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Background

Established in 1997, Radio Sagarmatha is the first independent community radio in entire South Asia. On air from 5 am to 11 pm every day from its studio in Lalitpur, it has evolved as a truly independent and highly credible community radio of Nepal. Radio Sagarmatha had got the license following nearly half a decade of struggle, with as many as 17 conditions which must be adhered to. The conditions included that Radio Sagarmatha cannot broadcast news and current affair programs while also refraining from taking up economic agenda. The permit was issued allowing broadcast time of two hours a day using 100 watt transmitter. Another condition was that government officials would vet the issues which would form the program.

But Radio Sagamatha soon started talking the language of the people by breaking the monopoly of government-owned radio going back to 50 years. It started its mission by giving voice to the people by respecting the right of the people to information while also giving them voice so that they too can come up with their views on issues of public concern. However it was not a joy ride for Radio Sagarmatha since it had to face a number of obstacles and hardship coming to it from both democratic and regressive regimes. But it came out successful in both expanding its mandate and area of work. Said conversely, Radio Sagarmatha is itself a social campaign and saga of continual struggle.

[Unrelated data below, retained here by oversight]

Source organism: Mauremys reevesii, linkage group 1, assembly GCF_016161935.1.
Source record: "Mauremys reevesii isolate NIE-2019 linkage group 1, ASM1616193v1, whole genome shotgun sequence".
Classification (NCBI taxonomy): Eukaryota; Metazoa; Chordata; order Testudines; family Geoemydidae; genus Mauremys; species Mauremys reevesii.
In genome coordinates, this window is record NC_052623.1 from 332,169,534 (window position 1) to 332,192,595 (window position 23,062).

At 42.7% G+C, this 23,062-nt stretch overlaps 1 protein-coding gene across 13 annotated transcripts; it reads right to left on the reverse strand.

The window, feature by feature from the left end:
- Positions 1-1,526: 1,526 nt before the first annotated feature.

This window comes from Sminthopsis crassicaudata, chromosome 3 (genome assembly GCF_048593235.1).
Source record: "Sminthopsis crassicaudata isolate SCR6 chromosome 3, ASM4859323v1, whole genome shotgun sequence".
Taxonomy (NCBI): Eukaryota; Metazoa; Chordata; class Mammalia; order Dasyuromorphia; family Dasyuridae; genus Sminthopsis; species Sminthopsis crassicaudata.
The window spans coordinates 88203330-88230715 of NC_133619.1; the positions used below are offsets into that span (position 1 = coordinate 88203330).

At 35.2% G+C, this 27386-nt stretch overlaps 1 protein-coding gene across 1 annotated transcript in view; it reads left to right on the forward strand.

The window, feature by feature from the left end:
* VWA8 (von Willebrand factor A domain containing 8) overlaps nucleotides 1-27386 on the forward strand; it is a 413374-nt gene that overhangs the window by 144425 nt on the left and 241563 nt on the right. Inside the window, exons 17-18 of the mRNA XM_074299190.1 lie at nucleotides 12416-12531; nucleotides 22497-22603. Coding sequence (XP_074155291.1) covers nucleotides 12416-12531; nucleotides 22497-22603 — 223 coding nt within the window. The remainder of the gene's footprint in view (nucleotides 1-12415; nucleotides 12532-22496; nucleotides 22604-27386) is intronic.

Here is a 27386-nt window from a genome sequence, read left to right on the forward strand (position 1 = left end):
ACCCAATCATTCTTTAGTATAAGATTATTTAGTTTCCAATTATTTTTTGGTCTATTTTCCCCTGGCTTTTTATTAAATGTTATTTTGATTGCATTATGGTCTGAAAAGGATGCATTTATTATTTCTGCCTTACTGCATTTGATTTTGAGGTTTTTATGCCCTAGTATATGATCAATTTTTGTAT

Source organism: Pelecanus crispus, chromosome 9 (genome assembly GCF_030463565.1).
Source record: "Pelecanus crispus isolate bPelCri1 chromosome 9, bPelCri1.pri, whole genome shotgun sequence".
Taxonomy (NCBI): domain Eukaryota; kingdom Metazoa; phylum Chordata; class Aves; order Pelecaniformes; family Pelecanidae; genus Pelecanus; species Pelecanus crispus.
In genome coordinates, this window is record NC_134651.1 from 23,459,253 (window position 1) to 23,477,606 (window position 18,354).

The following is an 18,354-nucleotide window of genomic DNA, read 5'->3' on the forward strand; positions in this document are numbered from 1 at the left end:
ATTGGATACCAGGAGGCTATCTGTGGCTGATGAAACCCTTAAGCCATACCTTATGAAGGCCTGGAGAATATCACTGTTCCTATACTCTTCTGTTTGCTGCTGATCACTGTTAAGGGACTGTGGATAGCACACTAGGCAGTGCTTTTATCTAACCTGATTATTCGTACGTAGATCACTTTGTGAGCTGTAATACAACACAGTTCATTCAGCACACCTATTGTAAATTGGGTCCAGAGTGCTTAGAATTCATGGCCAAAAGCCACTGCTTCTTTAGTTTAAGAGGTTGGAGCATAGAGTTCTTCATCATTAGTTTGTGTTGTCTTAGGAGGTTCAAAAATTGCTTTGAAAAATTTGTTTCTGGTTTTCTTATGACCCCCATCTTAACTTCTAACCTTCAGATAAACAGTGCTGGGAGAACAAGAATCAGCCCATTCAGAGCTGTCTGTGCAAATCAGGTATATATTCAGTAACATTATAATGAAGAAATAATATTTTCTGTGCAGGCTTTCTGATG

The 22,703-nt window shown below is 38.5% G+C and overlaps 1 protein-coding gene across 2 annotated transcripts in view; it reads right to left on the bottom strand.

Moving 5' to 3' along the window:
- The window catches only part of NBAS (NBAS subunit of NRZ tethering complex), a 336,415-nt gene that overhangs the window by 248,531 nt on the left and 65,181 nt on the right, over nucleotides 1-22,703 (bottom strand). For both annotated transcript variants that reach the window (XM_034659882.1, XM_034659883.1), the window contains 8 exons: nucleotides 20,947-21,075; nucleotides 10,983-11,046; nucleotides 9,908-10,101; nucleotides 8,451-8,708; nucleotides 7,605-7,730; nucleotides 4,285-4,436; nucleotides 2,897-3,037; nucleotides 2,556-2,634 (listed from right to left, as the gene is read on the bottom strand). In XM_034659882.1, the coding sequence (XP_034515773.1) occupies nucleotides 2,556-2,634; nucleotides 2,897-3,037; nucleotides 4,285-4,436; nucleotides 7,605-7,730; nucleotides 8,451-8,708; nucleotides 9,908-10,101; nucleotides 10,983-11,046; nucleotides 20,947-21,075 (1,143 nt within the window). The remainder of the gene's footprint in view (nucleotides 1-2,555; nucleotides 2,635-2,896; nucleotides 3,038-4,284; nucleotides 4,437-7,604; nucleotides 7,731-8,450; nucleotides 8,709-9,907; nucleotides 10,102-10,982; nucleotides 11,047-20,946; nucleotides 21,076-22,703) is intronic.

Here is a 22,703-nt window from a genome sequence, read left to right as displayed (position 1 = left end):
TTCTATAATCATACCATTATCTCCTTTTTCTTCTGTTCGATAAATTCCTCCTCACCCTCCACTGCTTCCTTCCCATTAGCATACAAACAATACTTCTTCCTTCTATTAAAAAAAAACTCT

It really came out as a player of the big league when it played an important role during the Free Independent Radio Movement before the year 2005. That was the period which saw community broadcasting coming under the scanner of the erstwhile government with the ulterior motives of gagging the free voice of the community. True to its objectives of playing the role of defender of democracy, Radio Sagarmatha has successfully espoused the cause of freedom of the speech, rule of law, desired gender relations, human and women's rights and role of youth in economic development throughout the past while the mission remains unchanged. What's more, it has been setting community and public interest broadcasting standard in not only Nepal but in entire South Asia.
It is verily the defender of democracy and freedom of speech. This was substantiated by a crackdown on it during the royal regime in December 2005 when a troop of army raided out studio and took away equipment and arrested journalists on duty for merely broadcasting an interview of CPN-Maoist Chairman Prachanda from BBC Nepal Service as part of the long-running arrangement with the BBC. A spirited fight culminated in the discomfiture of authoritarianism. It has emerged stronger than ever.

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